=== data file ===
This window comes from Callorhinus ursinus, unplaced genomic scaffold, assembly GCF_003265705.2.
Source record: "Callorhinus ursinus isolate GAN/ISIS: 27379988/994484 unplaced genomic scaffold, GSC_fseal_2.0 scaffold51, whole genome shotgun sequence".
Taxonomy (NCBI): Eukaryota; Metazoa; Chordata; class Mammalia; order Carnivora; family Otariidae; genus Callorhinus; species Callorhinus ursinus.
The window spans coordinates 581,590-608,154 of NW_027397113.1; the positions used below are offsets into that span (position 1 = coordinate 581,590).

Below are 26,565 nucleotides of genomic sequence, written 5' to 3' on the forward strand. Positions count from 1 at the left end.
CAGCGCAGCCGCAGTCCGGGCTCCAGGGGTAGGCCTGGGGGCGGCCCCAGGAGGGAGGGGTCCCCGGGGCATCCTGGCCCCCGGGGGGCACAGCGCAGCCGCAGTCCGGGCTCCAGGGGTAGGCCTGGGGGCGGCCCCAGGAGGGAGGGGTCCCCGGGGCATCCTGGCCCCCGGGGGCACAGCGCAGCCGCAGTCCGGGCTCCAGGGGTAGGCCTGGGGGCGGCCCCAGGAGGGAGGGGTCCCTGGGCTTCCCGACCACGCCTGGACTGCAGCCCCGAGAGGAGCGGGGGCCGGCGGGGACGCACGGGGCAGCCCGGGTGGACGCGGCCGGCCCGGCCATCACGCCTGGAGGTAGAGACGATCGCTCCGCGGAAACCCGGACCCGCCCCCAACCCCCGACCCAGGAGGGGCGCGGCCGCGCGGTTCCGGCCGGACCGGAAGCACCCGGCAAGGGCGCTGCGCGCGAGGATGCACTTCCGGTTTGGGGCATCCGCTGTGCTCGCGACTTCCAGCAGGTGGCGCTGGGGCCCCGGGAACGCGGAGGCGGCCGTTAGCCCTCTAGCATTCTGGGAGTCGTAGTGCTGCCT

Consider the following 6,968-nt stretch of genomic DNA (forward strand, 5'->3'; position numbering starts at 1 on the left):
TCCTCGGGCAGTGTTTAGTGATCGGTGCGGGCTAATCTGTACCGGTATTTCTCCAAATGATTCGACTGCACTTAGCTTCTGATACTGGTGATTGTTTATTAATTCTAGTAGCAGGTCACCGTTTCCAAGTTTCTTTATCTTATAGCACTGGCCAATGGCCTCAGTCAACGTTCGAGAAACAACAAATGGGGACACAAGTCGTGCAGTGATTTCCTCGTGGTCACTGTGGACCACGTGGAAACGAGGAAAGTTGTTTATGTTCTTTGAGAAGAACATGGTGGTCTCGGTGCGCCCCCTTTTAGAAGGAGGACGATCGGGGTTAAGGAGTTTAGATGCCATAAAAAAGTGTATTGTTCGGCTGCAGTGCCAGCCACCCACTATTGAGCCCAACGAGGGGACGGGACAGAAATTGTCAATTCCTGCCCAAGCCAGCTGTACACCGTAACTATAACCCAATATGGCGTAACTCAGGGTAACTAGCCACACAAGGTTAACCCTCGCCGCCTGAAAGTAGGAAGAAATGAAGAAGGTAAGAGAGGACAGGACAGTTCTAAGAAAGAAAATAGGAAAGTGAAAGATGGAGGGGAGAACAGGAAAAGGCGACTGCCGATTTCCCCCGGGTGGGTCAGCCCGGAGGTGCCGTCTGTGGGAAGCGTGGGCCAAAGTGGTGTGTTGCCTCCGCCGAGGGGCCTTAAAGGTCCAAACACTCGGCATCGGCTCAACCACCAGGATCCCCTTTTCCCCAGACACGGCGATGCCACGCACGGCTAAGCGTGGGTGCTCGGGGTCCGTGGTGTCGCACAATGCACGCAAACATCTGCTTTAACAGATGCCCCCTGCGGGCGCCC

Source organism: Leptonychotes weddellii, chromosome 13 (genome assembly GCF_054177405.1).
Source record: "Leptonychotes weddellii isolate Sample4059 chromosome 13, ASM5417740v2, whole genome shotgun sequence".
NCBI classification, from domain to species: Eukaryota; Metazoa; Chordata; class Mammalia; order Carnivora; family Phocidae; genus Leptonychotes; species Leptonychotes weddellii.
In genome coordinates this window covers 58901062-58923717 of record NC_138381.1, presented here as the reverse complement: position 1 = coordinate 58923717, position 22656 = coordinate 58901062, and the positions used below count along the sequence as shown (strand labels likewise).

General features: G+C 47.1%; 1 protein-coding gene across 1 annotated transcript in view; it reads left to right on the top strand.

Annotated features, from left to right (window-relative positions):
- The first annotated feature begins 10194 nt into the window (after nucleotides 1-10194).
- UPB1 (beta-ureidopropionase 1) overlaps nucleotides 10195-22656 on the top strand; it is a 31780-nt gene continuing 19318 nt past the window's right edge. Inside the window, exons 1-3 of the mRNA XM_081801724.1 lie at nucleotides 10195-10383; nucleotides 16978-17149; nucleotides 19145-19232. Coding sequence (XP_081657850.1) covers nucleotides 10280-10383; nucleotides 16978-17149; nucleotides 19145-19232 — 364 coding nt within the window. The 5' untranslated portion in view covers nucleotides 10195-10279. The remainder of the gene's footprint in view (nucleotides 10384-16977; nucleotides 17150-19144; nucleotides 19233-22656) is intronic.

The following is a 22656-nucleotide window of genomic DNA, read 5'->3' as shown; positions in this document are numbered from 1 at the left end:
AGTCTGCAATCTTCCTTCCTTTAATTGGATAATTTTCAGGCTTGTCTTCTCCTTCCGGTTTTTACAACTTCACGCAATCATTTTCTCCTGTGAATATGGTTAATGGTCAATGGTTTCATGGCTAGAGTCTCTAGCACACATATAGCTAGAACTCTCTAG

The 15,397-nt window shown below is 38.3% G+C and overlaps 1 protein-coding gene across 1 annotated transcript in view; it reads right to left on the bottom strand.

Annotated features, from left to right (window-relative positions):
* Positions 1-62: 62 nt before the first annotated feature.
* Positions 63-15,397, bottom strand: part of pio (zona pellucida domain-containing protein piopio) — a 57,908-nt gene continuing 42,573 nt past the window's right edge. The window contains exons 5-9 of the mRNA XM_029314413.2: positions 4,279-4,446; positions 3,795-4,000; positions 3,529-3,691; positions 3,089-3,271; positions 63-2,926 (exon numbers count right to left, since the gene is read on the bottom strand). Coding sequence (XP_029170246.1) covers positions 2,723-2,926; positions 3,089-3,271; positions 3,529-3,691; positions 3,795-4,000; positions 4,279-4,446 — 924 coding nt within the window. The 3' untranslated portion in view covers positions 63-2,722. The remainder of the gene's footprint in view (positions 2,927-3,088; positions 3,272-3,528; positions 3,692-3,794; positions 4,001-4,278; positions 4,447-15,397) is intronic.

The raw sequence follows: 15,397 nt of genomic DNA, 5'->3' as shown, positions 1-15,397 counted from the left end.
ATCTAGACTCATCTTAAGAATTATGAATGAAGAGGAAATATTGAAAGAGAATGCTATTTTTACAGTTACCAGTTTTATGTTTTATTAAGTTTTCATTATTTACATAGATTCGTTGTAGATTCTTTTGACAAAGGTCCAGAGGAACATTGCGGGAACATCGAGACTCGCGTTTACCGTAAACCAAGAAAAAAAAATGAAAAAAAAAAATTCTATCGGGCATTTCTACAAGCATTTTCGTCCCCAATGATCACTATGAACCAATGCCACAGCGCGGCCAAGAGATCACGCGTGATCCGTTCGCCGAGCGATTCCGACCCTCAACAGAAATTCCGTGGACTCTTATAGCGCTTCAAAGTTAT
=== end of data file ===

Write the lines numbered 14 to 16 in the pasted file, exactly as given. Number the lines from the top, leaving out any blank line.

Annotated features, from left to right (window-relative positions):
- The first annotated feature begins 10194 nt into the window (after nucleotides 1-10194).
- UPB1 (beta-ureidopropionase 1) overlaps nucleotides 10195-22656 on the top strand; it is a 31780-nt gene continuing 19318 nt past the window's right edge. Inside the window, exons 1-3 of the mRNA XM_081801724.1 lie at nucleotides 10195-10383; nucleotides 16978-17149; nucleotides 19145-19232. Coding sequence (XP_081657850.1) covers nucleotides 10280-10383; nucleotides 16978-17149; nucleotides 19145-19232 — 364 coding nt within the window. The 5' untranslated portion in view covers nucleotides 10195-10279. The remainder of the gene's footprint in view (nucleotides 10384-16977; nucleotides 17150-19144; nucleotides 19233-22656) is intronic.